>Bhattacharya and colleagues consider this study "the final piece of the puzzle to understand the origin of photosynthesis in eukaryotes." Basic understanding of much of the subsequent evolution of eukaryotes, including the rise of plants and animals, is emerging from the sequencing of the Cyanophora paradoxa
genome, a function-rich species that retains much of the ancestral gene diversity shared by algae and plants. For those unfamiliar with algae, they include the ubiquitious diatoms that are some of the most prodigious primary producers on our planet, accounting for up to 40% of the annual fixed carbon in the marine environment.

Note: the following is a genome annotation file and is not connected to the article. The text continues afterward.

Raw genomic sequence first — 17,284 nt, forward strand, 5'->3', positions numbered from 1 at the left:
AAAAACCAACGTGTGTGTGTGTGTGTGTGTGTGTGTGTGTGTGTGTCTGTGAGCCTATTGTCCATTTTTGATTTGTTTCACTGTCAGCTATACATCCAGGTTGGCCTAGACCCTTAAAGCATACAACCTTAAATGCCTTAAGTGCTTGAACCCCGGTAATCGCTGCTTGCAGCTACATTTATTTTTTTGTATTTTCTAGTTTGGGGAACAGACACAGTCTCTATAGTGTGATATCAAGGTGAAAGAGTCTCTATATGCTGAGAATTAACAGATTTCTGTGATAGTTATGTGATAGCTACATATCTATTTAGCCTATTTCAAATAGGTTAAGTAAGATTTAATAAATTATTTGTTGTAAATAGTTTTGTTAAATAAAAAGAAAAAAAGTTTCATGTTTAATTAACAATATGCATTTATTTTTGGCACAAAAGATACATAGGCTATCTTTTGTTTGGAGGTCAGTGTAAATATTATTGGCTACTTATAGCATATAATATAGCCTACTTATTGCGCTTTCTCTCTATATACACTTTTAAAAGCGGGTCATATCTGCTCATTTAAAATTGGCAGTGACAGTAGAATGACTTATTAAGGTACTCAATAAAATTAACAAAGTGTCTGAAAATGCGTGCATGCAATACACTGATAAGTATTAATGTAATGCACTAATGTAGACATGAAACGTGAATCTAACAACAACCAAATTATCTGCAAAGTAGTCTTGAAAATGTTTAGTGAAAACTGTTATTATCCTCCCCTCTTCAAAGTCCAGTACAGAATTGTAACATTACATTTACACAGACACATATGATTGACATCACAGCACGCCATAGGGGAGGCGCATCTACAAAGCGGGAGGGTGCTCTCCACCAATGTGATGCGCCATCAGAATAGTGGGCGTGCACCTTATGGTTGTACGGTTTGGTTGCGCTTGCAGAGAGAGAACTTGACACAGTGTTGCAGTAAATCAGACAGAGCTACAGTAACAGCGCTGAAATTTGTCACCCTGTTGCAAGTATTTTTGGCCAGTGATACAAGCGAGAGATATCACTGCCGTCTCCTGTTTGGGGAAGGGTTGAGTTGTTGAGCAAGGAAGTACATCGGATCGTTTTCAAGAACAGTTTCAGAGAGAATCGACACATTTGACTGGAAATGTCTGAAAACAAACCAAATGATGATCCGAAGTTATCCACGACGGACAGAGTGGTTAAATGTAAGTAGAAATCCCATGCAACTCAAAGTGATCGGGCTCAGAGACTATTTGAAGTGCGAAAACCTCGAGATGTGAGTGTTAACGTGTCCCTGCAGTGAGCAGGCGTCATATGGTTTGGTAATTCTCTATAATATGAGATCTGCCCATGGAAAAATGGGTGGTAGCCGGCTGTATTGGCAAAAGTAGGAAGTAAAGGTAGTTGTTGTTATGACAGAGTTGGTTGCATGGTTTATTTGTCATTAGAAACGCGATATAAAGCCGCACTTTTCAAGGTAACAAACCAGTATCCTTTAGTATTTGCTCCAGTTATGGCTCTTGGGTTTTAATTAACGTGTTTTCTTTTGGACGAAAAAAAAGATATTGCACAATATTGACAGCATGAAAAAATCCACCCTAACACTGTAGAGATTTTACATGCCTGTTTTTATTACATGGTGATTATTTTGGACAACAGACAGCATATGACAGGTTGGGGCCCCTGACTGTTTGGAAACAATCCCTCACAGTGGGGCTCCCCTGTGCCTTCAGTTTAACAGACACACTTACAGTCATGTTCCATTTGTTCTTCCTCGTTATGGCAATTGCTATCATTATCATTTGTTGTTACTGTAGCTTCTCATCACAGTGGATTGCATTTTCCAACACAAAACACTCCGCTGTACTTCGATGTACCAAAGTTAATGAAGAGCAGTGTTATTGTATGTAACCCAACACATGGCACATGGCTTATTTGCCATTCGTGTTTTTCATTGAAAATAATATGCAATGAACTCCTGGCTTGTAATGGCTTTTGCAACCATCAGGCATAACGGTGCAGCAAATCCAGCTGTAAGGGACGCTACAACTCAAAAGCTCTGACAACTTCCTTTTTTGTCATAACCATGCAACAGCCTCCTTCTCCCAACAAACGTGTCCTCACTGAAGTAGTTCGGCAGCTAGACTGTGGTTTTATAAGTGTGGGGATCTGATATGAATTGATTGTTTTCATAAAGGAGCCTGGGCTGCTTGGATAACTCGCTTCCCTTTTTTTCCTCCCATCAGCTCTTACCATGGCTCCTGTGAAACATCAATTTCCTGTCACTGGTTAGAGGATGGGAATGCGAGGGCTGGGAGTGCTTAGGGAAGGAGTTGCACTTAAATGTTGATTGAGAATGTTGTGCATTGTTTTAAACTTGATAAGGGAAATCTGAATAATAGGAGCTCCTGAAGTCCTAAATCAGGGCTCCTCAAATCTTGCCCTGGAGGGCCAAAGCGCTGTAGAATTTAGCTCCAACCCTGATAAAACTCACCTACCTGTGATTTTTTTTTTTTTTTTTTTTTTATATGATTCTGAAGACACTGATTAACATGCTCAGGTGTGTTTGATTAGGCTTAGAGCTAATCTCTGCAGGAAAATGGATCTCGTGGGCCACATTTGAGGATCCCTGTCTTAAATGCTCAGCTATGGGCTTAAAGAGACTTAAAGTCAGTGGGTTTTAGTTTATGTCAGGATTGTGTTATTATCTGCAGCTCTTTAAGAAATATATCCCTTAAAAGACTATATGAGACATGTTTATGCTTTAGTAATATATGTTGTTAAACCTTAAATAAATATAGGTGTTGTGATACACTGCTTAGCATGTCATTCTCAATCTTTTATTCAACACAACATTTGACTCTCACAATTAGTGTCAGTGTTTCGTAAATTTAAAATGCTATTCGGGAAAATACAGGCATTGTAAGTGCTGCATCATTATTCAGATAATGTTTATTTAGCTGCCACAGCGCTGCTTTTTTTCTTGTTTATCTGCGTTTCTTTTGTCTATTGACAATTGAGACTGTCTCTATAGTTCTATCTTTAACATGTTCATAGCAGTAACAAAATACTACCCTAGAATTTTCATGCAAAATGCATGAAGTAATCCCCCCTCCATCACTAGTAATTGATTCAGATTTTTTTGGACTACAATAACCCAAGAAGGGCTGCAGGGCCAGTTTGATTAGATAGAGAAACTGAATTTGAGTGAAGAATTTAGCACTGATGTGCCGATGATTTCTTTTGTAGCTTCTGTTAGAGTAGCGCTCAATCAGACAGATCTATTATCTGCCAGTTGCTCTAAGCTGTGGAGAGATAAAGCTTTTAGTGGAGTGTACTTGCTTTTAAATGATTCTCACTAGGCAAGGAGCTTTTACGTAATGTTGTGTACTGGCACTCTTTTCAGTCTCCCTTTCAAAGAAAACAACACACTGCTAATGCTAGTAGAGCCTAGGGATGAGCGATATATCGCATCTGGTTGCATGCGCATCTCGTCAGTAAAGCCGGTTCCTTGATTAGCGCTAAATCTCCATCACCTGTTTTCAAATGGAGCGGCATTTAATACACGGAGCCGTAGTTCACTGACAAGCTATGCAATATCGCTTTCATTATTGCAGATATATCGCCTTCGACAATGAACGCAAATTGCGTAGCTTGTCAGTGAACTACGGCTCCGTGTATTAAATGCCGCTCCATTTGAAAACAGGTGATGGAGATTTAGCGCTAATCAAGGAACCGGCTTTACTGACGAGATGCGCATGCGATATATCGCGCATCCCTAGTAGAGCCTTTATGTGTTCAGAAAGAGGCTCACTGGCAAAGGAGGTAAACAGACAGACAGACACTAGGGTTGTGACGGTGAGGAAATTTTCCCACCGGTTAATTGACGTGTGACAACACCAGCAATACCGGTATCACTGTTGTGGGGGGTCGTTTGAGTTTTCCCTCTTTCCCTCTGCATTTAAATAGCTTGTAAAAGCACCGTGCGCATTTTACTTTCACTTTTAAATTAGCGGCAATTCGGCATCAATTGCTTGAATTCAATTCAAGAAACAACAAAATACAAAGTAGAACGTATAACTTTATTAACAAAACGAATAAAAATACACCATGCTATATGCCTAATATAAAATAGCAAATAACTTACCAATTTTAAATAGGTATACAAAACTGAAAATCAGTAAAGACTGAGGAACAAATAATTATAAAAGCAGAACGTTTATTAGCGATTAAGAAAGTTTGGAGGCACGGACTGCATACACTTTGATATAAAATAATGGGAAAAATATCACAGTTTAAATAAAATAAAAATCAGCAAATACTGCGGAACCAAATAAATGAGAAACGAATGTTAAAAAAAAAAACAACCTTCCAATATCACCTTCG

Bhattacharya leads the Rutgers Genome Cooperative that has spread the use of genome methods among university faculty. Using data generated by the Illumina Genome Analyzer IIx in his lab, Bhattacharya, his lab members Dana C. Price, Cheong Xin Chan, Jeferson Gross, Divino Rajah and collaborators from the U.S., Europe and Canada provided conclusive evidence that all plastids trace their origin to a single primary endosymbiosis.
Now that the blueprint of eukaryotic photosynthesis has come more clearly in sight, researchers will be able to figure out not only what unites all algae as plants but also what key features make them different from each other and the genes underlying these functions.
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